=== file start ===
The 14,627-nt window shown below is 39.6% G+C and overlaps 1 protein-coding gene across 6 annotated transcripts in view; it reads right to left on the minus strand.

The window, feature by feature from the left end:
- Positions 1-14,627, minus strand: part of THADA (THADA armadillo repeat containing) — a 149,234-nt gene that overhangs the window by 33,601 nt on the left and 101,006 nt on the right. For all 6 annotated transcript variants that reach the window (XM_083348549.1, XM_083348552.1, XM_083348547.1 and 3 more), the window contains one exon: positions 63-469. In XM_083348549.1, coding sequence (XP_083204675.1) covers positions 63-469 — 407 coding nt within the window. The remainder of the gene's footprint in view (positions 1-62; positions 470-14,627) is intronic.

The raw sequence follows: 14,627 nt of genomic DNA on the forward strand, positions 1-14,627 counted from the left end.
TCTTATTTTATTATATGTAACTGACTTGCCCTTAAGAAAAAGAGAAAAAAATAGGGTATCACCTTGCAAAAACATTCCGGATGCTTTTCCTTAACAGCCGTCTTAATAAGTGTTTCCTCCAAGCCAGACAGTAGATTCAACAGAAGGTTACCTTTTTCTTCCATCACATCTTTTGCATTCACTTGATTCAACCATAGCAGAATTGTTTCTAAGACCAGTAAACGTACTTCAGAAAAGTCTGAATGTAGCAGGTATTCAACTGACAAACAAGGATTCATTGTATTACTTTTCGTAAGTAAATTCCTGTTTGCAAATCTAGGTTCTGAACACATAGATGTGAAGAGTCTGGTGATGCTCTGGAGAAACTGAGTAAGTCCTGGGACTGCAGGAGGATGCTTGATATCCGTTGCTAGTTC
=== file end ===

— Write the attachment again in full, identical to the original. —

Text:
The 14,627-nt window shown below is 39.6% G+C and overlaps 1 protein-coding gene across 6 annotated transcripts in view; it reads right to left on the minus strand.

The window, feature by feature from the left end:
- Positions 1-14,627, minus strand: part of THADA (THADA armadillo repeat containing) — a 149,234-nt gene that overhangs the window by 33,601 nt on the left and 101,006 nt on the right. For all 6 annotated transcript variants that reach the window (XM_083348549.1, XM_083348552.1, XM_083348547.1 and 3 more), the window contains one exon: positions 63-469. In XM_083348549.1, coding sequence (XP_083204675.1) covers positions 63-469 — 407 coding nt within the window. The remainder of the gene's footprint in view (positions 1-62; positions 470-14,627) is intronic.

The raw sequence follows: 14,627 nt of genomic DNA on the forward strand, positions 1-14,627 counted from the left end.
TCTTATTTTATTATATGTAACTGACTTGCCCTTAAGAAAAAGAGAAAAAAATAGGGTATCACCTTGCAAAAACATTCCGGATGCTTTTCCTTAACAGCCGTCTTAATAAGTGTTTCCTCCAAGCCAGACAGTAGATTCAACAGAAGGTTACCTTTTTCTTCCATCACATCTTTTGCATTCACTTGATTCAACCATAGCAGAATTGTTTCTAAGACCAGTAAACGTACTTCAGAAAAGTCTGAATGTAGCAGGTATTCAACTGACAAACAAGGATTCATTGTATTACTTTTCGTAAGTAAATTCCTGTTTGCAAATCTAGGTTCTGAACACATAGATGTGAAGAGTCTGGTGATGCTCTGGAGAAACTGAGTAAGTCCTGGGACTGCAGGAGGATGCTTGATATCCGTTGCTAGTTC